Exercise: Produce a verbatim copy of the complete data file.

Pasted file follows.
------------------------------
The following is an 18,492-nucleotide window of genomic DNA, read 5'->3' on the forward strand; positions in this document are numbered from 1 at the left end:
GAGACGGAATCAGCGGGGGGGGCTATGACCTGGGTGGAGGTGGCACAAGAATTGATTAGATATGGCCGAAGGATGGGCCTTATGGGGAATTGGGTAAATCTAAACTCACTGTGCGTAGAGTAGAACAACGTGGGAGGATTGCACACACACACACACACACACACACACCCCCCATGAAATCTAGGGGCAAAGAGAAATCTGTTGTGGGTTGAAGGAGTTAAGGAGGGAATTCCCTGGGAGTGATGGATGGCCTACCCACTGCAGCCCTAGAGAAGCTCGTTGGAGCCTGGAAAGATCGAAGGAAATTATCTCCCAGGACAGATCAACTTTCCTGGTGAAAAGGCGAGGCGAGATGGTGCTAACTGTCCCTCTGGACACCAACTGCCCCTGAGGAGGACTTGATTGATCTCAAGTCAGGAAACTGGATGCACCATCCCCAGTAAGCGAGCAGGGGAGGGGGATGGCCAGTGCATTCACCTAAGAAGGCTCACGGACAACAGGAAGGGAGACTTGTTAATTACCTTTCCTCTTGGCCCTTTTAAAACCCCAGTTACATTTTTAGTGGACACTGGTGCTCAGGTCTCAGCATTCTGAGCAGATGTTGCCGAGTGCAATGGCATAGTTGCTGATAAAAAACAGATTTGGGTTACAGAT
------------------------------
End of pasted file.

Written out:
The following is an 18,492-nucleotide window of genomic DNA, read 5'->3' on the forward strand; positions in this document are numbered from 1 at the left end:
GAGACGGAATCAGCGGGGGGGGCTATGACCTGGGTGGAGGTGGCACAAGAATTGATTAGATATGGCCGAAGGATGGGCCTTATGGGGAATTGGGTAAATCTAAACTCACTGTGCGTAGAGTAGAACAACGTGGGAGGATTGCACACACACACACACACACACACACACCCCCCATGAAATCTAGGGGCAAAGAGAAATCTGTTGTGGGTTGAAGGAGTTAAGGAGGGAATTCCCTGGGAGTGATGGATGGCCTACCCACTGCAGCCCTAGAGAAGCTCGTTGGAGCCTGGAAAGATCGAAGGAAATTATCTCCCAGGACAGATCAACTTTCCTGGTGAAAAGGCGAGGCGAGATGGTGCTAACTGTCCCTCTGGACACCAACTGCCCCTGAGGAGGACTTGATTGATCTCAAGTCAGGAAACTGGATGCACCATCCCCAGTAAGCGAGCAGGGGAGGGGGATGGCCAGTGCATTCACCTAAGAAGGCTCACGGACAACAGGAAGGGAGACTTGTTAATTACCTTTCCTCTTGGCCCTTTTAAAACCCCAGTTACATTTTTAGTGGACACTGGTGCTCAGGTCTCAGCATTCTGAGCAGATGTTGCCGAGTGCAATGGCATAGTTGCTGATAAAAAACAGATTTGGGTTACAGAT